Mercy is chiefly concerned with loving, caring for, showing compassion to the neighbor in body and soul. And because the Christian is set free from sin and death, the Christian is free to love the neighbor as Christ loved us. Or, in the words of St. John, “In this is love, not that we loved God, but that He loved us and sent His Son to be the propitiation for our sins. Beloved, if God so loved us, we also ought to love one another” (1 John 4:10-11).
Nowhere is this love more apparent, more fleshly, visceral and tangible than in Christ’s Crucified and Risen present in His Church in the sacraments, the Eucharist in particular. Christ’s Mercy flows from the altar and returns us back to it. It beckons us to come and drink, buy food and wine without price and then to give freely to our neighbor in need. “In faith toward You and in fervent love toward one another,” we pray. Thus, our entire Christian life revolves around the flesh and blood mercy in our Lord’s flesh and blood given in the Holy Supper. For the early church – as it should be today – any discussion, defense, discourse or actual diakonia must begin and return us to the same flesh and blood Diakonia that our Lord has poured out for the forgiveness of sins. A body-less and blood-less church is mercy-less church. A church that lives and moves and has its being in the Sacramental life of Christ has more mercy than she knows what to do with, our cup runneth over to the neighbor’s needs in body and soul.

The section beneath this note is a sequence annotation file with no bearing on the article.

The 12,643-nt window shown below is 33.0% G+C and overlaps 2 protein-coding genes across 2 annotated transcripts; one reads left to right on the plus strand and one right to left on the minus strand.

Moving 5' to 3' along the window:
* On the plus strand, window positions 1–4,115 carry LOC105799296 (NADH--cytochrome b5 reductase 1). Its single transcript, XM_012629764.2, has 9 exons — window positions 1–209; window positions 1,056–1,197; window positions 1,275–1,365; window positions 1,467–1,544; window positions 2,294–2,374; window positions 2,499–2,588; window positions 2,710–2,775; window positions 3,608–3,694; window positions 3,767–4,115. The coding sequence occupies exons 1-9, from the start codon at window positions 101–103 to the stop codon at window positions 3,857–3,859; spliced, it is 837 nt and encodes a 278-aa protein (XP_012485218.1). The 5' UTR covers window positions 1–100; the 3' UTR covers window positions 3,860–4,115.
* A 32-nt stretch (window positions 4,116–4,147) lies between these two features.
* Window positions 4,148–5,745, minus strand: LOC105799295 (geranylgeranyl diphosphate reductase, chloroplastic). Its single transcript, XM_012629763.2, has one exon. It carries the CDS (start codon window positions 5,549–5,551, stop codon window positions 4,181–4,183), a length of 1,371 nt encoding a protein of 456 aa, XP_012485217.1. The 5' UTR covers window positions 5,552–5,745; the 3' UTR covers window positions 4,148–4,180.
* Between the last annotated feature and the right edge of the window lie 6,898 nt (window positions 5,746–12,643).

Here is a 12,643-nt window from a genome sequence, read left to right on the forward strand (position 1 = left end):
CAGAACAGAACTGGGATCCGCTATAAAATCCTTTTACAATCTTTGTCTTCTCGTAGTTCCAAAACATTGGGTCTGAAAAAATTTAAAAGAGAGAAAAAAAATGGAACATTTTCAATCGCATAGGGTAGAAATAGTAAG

The early Christians had a Biblical understanding of this, a diakonic worldview. Their worldview was vastly different from Greco-Roman (and modern) paganism and unique when compared to any other world religion. Already in the book of Acts a rich and vibrant diakonic worldview was first planted and then began to thrive as deacons (notice the root word diakonia) were appointed to care for the widows and the needy (Acts 6). They – like the church father Tertullian (ca. 220 A.D.) and even Luther, later in the 16th century – had a common treasury, a voluntary fund set up to provide for the needs for the poor in the congregation but also the surrounding community as well. Mercy, like salvation is given indiscriminately –Christ suffered and died for all; Christians show mercy to all. This was – and still is – radically different from the common attitude in the world outside the Church. Mercy given to all from Christ; mercy shown for all in Christ.
“The early Christians practiced called this practice, caritas – or charity – as opposed to the liberalitas of the Greco-Roman world. Caritas meant giving to relieve the recipient’s economic or physical distress without expecting anything in return, whereas liberalitas meant giving to please the recipient, who later would bestow a favor on the giver.” [endnote 1]
There was nothing inherent in the Roman pagan culture that motivated, taught or established any permanent work of mercy for those in need. Whereas, among Christians, all needy, sick, suffering, and dying people, whether pagan or Christian, had intrinsic value. Life meant something entirely different to the early Christians when contrasted with their pagan neighbors. When Tertullian wrote his Apology of the Christian faith to the Romans, he answered the accusation that Christian congregations and assemblies gathered the collection of common funds, not for drunken feasts and parties in good Roman fashion, but rather for the support of the poor, the sick, the orphans and widows.
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[endnote 1] Schmidt, Alvin. How Christianity Changed the World. p. 126. Grand Rapids: Zondervan, 2004.